1. For a monopolist, present the standard diagram showing the following:

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1 ECON 202: Principle of Microeconomics Name: Fall 2006 Bellas Second Midterm You have two hours and thirty minutes to complete this exam. Answer all questions, explain your answers, label axes and curves on graphs and do your own work. Fifty points total, points per part indicated in parentheses. 1. For a monopolist, present the standard diagram showing the following: A. The three relevant curves. (3) B. The profit maximizing quantity. (1) C. The socially efficient quantity. (1) D. The dead weight loss. (1) E. The consumers surplus. (1) F. The monopolist s average cost curve, assuming that the monopolist is suffering a loss. (1) Page 1 of 1

2 2. Consider a competitive producer paying a wage of $60, selling output for a price of $9 and facing the following production schedule: Labor Hired Total Product (Q) Marginal Physical Product (MPP) Marginal Cost (MC) /10= /9= /8= /7= /6= /5=12 A. Fill in the values for MPP. (1) B. If the producer s fixed costs are $20, what is the profit maximizing quantity of labor to hire? (1) 4 units of labor C. If the producer s fixed costs are $10, what is the profit maximizing quantity of labor to hire? (1) 4 units of labor D. What will be the profit maximizing quantity of labor to hire if the output price rises to $12? (1) 5 or 6 units of labor Page 2 of 2

3 3. Imagine a monopolist facing the following demand and marginal cost schedules: Quantity Price MC TR MR 0 1 $24 $ 4 $24 $24 2 $22 $ 7 $44 $20 3 $20 $10 $60 $16 4 $18 $13 $72 $12 5 $16 $16 $80 $ 8 6 $14 $19 $84 $ 4 7 $12 $22 $84 $ 0 8 $10 $25 $80 $ -4 9 $ 8 $28 $72 $ $ 6 $31 $60 $ -12 A. Find the profit maximizing quantity to produce if fixed costs are $40. (1) Based on MR=MC, 3 units of output B. Find the profit maximizing quantity to produce if fixed costs are $20. (1) Again, 3 units of output C. What is the socially efficient quantity? (1) This is where P=MC at a quantity of 5. Page 3 of 3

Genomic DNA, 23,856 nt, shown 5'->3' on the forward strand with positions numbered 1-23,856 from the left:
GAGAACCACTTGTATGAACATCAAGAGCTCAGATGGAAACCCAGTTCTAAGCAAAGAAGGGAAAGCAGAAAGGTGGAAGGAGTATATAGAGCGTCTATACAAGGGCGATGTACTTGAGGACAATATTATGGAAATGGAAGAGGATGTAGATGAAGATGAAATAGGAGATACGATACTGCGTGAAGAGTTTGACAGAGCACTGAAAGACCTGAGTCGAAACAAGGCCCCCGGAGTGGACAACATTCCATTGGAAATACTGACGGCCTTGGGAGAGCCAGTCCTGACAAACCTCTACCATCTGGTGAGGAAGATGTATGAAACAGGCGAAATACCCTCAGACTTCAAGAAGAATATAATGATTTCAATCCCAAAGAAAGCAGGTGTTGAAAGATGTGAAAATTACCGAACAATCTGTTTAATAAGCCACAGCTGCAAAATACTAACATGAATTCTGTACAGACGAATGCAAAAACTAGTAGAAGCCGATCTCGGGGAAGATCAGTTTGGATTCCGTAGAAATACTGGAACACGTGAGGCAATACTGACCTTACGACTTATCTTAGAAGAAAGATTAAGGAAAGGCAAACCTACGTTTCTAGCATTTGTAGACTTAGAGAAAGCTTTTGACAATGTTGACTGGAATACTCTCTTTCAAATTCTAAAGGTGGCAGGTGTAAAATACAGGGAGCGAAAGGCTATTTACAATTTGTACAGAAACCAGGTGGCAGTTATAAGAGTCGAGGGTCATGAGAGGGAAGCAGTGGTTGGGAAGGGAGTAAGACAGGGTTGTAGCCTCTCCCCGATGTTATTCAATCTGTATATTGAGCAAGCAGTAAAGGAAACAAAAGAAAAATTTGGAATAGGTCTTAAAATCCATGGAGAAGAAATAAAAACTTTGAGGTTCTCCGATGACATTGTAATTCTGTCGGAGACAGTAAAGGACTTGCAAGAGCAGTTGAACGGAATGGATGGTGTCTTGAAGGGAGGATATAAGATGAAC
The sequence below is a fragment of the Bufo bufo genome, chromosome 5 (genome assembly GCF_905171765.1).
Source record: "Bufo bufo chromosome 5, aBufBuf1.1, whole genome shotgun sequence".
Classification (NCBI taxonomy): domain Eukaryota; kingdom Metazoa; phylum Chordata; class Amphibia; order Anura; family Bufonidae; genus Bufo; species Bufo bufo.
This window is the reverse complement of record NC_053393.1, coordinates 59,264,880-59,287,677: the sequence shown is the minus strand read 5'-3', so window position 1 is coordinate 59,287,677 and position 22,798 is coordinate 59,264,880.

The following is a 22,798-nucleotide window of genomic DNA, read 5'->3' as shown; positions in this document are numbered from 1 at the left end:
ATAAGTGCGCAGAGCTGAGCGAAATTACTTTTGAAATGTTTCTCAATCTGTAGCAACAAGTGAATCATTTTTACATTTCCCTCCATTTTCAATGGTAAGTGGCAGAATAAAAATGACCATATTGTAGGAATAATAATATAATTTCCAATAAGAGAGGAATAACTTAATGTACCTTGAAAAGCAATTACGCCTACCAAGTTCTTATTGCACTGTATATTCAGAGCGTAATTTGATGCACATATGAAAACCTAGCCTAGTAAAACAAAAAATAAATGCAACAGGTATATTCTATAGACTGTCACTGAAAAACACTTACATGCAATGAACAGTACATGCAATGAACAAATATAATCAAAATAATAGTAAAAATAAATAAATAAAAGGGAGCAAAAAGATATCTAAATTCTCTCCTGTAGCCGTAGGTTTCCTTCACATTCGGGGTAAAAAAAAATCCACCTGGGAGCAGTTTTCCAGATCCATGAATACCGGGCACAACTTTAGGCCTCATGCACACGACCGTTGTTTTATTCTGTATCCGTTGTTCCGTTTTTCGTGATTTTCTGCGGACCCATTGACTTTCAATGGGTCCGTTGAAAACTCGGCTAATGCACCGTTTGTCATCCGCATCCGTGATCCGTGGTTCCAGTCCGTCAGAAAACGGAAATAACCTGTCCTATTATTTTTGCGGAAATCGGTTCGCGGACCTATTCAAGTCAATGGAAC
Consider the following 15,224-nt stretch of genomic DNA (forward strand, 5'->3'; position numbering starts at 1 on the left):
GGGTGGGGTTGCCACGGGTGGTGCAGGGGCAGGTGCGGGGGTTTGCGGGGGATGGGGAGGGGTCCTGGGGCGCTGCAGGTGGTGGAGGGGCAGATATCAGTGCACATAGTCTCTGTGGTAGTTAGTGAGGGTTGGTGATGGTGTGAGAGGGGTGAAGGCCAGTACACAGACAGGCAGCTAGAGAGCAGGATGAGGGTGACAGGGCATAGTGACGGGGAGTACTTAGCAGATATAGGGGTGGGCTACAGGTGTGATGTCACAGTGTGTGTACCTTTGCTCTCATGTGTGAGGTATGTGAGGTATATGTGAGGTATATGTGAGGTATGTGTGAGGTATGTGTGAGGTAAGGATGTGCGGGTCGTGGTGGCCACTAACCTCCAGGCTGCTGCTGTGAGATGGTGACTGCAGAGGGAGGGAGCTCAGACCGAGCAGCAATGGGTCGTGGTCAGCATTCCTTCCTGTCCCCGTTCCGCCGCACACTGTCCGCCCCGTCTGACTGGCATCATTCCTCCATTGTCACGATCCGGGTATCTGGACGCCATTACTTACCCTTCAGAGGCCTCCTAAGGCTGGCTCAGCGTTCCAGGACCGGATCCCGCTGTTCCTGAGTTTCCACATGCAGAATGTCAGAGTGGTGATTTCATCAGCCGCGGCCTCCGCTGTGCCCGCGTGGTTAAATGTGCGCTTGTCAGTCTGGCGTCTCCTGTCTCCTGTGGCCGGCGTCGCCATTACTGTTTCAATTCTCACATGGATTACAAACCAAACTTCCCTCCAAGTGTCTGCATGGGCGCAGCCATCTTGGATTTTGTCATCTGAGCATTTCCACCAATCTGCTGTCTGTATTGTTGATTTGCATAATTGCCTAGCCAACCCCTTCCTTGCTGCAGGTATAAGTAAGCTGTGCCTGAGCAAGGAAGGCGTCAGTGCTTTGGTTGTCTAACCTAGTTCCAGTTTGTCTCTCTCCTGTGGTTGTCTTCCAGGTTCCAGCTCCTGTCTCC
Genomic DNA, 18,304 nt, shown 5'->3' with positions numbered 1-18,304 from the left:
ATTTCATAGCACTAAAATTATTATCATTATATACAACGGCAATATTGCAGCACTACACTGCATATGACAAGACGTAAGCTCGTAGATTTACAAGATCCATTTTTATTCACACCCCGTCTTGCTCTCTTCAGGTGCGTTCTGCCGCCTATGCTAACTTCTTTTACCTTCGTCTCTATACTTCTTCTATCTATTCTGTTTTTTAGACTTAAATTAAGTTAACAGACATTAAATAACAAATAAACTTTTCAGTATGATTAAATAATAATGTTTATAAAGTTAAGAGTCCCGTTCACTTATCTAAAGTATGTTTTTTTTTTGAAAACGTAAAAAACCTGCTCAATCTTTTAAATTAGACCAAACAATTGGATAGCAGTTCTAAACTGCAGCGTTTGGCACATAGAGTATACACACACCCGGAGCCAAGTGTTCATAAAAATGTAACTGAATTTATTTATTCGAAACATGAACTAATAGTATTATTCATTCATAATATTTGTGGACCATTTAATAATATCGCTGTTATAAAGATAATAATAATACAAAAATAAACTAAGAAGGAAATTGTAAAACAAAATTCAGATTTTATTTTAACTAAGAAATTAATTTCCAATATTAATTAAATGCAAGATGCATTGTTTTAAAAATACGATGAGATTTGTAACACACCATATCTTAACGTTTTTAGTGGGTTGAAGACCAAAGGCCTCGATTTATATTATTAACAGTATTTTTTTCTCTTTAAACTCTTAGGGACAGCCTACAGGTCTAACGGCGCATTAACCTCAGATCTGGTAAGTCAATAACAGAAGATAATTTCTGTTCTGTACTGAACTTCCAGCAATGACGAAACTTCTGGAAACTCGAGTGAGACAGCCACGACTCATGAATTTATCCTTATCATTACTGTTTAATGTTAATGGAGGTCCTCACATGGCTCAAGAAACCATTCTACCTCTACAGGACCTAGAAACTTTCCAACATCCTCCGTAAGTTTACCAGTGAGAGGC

4 4. Imagine a monopolist facing the following demand schedule: Q P TR MR 0 1 $12 $12 $12 2 $11 $22 $10 3 $10 $30 $ 8 4 $ 9 $36 $ 6 5 $ 8 $40 $ 4 6 $ 7 $42 $ 2 7 $ 6 $42 $ 0 8 $ 5 $40 $ -2 9 $ 4 $36 $ $ 3 $30 $ -6 A. Calculate the profit maximizing quantity for this firm if its marginal cost is $5. (2) Based on MR=MC, 4 units of output. B. What is the maximum amount that this firm would be willing to pay for a technology that cut its marginal cost from $5 to $0? Explain your answer. (2) At MC=5, the profit maximizing quantity was 4, price was $9 and TR = $36. Variable costs were $5 x 4 = $20. The difference between these was $36 - $20 = $16. At MC=0, the profit maximizing quantity is 6 or 7 and price is $7 or $6 and TR = $42. Variable costs will be zero. The difference between these is $42. So, the new technology would increase profits from $16 to $42, an increase of $26, so $26 is what they would pay for the new technology. C. Imagine that a merger cut this monopolist s fixed costs in half. How would her profit maximizing price change as a result? (1) It wouldn't change. Page 4 of 4

5 5. The four market types we discussed are perfect competition, monopoly, monopolistic competition and oligopoly. A. Why is it that long run profits are zero in perfect competition and monopolistic competition but not in monopoly or in oligopoly? (2) Because there is entry (no barriers to entry) in perfect competition and monopolistic competition, but not in monopoly or oligopoly. B. Under what conditions and in which types of markets will a decrease in fixed costs result in a decrease in the market price? (2) A decrease in fixed costs will result in a decrease in prices only in competitive and monopolistically competitive markets in the long run, but not in the short run. C. In which type of market is collusion or the formation of cartels a potential problem? (2) In an oligopoly. Page 5 of 5